A number of hunters wear actual full camo and just a blaze orange cap, so obviously anyone attached to their red plaid jacket could manage to comply as well.

For that matter, the exceptions include duck hunters, deer hunters during muzzleloader season, and field trials of hunting dogs, so I expect there’s some red plaid jackets being worn in those pursuits, with not a shred of orange about.

In Wisconsin blaze orange is required during gun deer season. It is not required during bow deer season and is not required for any bird or small game hunting.

Edited: In Wisconsin blaze orange is required during gun deer season for the simple fact that there are half a million yahoos running around shooting at anything that moves. They are the only hunters I’ve ever seen wearing blaze orange. It is not required during bow deer season and is not required for any bird or small game hunting.

If you dont move, a deer can walk right by you 20 feet away and not know what you are, even if you are just sitting on a log. I had this done lots of times. Deer can not figure out what you are no matter what you are wearing(red, orange, blue, pink) if they can not smell, not hear, or not see you move. I have also very slowly walked up to within 20 feet of deer as long as I silently take my steps when the deer is head down(the deer can not remember that you were 3 feet farther the previous time he looked at you).

On the other hand, I can’t fool ducks at all, even if I dont move ducks know I am a human.

Purkinje effect!

Have to check the regs here, but I’m pretty sure orange is only required for bigger game as I’ve never worn it for birds. Ideally with blaze orange, you’d want something that breaks up the pattern, as deer can’t discriminate orange too well but they can see uniformity.

I have seen turkey hunters wearing full camo including face masks and camoed guns. I’ve heard turkys have exceptional vison and are fairly intelligent, at least wild ones.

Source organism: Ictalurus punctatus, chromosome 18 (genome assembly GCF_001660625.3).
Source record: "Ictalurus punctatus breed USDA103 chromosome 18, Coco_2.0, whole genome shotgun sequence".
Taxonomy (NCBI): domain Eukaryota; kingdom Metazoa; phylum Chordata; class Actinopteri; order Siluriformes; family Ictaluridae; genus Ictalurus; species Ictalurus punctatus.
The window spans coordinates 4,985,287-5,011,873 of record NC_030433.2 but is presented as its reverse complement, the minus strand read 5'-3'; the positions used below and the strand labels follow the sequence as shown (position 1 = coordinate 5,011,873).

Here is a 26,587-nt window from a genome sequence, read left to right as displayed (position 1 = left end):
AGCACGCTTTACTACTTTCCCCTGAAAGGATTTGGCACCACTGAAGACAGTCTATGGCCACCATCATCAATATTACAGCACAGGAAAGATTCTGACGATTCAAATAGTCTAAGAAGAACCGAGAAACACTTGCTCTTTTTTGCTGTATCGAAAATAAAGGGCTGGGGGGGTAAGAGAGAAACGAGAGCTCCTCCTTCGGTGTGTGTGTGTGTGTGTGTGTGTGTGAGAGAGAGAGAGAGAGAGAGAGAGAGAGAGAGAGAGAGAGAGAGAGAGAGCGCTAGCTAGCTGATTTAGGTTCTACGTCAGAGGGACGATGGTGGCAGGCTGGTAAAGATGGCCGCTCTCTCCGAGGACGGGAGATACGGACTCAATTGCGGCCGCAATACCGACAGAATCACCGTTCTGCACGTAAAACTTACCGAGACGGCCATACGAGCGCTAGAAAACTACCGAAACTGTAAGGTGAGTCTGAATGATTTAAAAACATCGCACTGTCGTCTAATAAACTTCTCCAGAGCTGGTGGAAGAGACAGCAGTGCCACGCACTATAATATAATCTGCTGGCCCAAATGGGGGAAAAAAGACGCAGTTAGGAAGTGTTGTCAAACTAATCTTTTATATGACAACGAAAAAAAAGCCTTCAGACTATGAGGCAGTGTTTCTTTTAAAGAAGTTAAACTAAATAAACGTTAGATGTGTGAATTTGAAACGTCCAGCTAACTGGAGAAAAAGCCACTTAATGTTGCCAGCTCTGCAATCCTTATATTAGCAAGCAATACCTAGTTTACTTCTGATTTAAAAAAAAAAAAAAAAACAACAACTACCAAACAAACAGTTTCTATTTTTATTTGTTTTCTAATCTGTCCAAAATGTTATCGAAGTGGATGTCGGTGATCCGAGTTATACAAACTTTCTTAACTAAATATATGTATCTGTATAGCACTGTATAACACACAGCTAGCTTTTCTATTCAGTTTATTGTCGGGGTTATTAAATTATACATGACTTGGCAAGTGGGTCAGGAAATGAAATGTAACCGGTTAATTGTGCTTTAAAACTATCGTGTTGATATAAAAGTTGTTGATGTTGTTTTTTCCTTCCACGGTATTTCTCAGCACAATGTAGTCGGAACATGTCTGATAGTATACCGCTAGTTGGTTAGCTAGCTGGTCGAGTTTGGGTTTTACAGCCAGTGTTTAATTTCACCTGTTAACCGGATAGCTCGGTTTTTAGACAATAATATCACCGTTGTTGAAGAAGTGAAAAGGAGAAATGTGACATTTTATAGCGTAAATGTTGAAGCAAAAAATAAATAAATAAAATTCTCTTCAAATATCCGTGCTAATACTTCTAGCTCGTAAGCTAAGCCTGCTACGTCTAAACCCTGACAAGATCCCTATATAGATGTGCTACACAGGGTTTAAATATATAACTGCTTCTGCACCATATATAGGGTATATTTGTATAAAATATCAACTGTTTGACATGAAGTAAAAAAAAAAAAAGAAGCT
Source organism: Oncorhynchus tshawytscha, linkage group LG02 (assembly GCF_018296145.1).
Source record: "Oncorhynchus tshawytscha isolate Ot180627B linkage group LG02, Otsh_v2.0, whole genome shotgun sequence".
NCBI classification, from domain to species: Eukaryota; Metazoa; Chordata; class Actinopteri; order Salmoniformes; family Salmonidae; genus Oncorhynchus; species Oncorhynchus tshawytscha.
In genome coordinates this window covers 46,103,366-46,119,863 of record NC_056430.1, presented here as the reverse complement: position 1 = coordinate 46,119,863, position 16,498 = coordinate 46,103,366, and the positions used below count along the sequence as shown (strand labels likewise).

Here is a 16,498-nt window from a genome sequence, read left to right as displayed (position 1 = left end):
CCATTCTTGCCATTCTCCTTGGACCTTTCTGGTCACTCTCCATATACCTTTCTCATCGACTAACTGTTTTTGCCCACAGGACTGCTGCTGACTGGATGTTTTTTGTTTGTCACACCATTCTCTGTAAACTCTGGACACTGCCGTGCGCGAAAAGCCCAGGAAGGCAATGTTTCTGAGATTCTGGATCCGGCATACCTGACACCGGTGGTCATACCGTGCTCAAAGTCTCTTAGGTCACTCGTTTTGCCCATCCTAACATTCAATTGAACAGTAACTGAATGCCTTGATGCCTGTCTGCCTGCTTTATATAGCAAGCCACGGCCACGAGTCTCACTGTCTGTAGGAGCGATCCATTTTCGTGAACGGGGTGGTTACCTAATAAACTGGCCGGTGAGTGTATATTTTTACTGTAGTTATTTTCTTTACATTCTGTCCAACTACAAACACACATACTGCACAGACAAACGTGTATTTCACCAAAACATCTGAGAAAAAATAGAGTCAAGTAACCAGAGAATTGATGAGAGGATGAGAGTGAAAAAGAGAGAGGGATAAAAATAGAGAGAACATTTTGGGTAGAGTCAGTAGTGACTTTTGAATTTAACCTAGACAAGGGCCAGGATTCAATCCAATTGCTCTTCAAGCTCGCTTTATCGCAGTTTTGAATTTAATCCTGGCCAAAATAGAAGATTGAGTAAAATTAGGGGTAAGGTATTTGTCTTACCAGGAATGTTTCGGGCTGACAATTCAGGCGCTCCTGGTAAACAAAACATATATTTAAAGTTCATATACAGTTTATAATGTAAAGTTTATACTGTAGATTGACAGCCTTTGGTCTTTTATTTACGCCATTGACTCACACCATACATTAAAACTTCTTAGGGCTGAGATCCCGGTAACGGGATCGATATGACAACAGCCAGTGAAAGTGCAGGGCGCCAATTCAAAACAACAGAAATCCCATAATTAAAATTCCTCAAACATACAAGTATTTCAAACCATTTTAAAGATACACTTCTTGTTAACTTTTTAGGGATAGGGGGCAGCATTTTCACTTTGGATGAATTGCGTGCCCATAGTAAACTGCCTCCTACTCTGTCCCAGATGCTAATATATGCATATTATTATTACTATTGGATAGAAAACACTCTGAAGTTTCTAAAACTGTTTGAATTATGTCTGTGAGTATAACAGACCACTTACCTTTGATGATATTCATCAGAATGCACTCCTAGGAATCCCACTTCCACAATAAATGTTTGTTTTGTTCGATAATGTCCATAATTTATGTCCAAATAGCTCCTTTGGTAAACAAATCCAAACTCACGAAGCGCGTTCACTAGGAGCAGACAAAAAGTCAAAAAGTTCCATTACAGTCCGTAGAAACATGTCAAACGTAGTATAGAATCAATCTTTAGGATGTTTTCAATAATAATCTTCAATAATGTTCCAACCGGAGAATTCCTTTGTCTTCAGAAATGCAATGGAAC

No personal hunting experience here.

Here in Texas, the blaze orange is only required when hunting on public land. If you’re on private land, you can wear a ghillie suit, if you so desire.

Most everyone I know who hunts wears regular old sporting-goods store camo- that tree-bark looking garbage. (it looks good, but I suspect that it’s not as good as more conventional patterns like the digital ones, Multi-cam or even Woodland at breaking up your silhouette, which is ultimately what counts if you’re staying still.)

Just a slight :nitpick: “red plaid was pretty much made illegal” WTF? :dubious:

You really should check your facts, before you just “blurt” things out. :rolleyes:

I can not find any regulation in the current Texas Parks and Wildlife handbook, that states that “red plaid”, is illegal. Only that a minimum number of square inches, of “hunters orange” must be worn while hunting on “public lands”. On private land, you can wear whatever you damn well, feel like. :smiley:

Just sayin’…

last time i think was that bill paxon movie (‘a simple plan’ or something similar) wherein he, his wife, and his dimwitted brother came by a lot of stolen dollars. his dummy brother liked to wear a similar jacket.